Symposium leaves student athletes and journalists with much to think about

Symposium leaves student athletes and journalists with much to think about

Gilberto Galvez, Culture editor

Brad Thompson, associate professor of mass communication, has just asked a question of the sports journalism symposium panel.

Chris Ballard, senior writer for Sports Illustrated, leans forward to the microphone and says, “You have to tell a story, go into depth. Just start in the moment. If you take us into the narrative, the reader can’t stop reading.”

The question he had just answered centered on keeping your articles current and relevant and entertaining in a world where attentions spans are measured in seconds.

Lindsey Schnell, a writer for Sports Illustrated, provided her own input.

“It’s really hard. As you are writing a breaking news story, you have to think, ‘What’s the big picture here? What are the long-term effects?’ You have to think like a reader, and I’m not good at that sometimes,” she said.

Linfield provides students with many opportunities to educate themselves not only in-class but also outside of it, and the first ever sports journalism symposium Feb. 26 at 7:30 p.m. was a perfect example of that.

Ballard, Schnell and Scott Brosius, Linfield baseball head coach, presented on the panel, drawing on their wisdom from the sides of the journalists and athletes.

A large part of the panel focused on interviewing athletes who didn’t want to be interviewed such as Marshawn Lynch of the Seattle Seahawks who has repeatedly used the phrase, “I’m only here so I won’t get fined” when asked questions by the media.

“The way I did it was to approach him as a human being. You want to tell their story, and you want to tell it empathetically,” Ballard said.

He pointed out how it made interviews go a lot easier when the journalist approached as a human being first and then as a journalist.

On the other side of it, Brosius pointed out that sometimes you won’t get the interview you wanted.

“Pick your time and choose when to have certain questions. You may not get the story when you wanted to,” Brosius said.

He discussed his own experience as an athlete where one of the flashier articles written about him had the headline “Struggling Brosius is atrocious.” He shared this experience with the media in order for both journalism and sports students to get a perspective on this. He did disagreed with some of what the journalist wrote and brought this up to him the next time they met.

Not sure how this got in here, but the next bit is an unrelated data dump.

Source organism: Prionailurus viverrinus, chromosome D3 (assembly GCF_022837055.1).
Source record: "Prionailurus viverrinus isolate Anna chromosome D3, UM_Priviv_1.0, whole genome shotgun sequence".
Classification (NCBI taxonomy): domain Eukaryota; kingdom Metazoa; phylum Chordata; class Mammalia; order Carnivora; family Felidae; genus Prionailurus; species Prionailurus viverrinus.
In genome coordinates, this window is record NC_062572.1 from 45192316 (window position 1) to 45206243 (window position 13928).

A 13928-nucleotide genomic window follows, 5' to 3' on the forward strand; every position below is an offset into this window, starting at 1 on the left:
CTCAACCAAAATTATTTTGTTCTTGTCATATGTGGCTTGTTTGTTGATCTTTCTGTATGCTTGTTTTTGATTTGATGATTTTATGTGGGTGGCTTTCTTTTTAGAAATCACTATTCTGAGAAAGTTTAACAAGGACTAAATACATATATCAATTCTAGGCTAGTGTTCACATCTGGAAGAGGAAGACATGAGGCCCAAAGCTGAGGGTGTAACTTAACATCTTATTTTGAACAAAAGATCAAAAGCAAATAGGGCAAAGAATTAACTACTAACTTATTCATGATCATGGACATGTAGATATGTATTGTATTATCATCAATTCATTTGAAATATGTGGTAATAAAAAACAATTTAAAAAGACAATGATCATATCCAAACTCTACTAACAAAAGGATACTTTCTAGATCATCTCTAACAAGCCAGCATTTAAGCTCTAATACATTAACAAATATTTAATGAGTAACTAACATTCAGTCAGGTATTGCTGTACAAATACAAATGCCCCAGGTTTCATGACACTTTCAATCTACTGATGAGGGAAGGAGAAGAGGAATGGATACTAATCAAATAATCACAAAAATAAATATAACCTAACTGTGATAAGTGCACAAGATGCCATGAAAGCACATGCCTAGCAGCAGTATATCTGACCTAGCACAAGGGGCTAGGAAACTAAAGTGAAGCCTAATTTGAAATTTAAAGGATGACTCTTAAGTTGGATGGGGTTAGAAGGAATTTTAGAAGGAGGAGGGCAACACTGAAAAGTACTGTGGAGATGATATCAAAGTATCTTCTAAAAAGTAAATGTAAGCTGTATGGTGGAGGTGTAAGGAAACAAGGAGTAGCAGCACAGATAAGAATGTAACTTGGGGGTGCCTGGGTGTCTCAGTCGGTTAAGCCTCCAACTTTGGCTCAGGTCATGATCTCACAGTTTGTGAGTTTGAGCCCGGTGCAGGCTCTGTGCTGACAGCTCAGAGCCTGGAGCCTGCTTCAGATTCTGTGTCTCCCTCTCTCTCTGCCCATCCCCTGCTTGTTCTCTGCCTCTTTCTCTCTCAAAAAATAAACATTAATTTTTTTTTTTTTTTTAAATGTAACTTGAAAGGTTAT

“We ended up in a shouting match, and when it’s all said and done, what did that really accomplish?”

Schnell pointed out that as a journalist you have to be aware that you may be burning bridges, and you need to decide if that story you’re going to write is worth that.

“It’s important for me to have a good relationship with people. Your obligation is to your readers,” Schnell said.

Ballard brought up the point that no matter what you write and how you write it, someone is going to find fault with it.

To end the panel, Thompson asked a question he encourages any journalist to ask at the end of any interview: “Is there anything you would like to say that you haven’t been asked about?”

The panelists focused on finding success in a world of constant competition.

Schnell brought up a thought she had mentioned earlier.

“You have to believe you are good enough to be hired,” Schnell said.

“We have these aspirations to get to the top, and it just doesn’t happen. What separates the people that get there and the people that don’t is hard work,” Brosius said.

And Ballad ended the panel by telling students to ask themselves “Why not?” whenever an opportunity was offered because it is through those opportunities that they make it to where they want to be.

Gilberto Galvez can be reached at [email protected]

Students and staff attending the Sports Writers Symposium in Ice Auditorium on Feb. 26. For the Review/John Christensen.
Students and staff attending the Sports Writers Symposium in Ice Auditorium on Feb. 26. For the Review/John Christensen.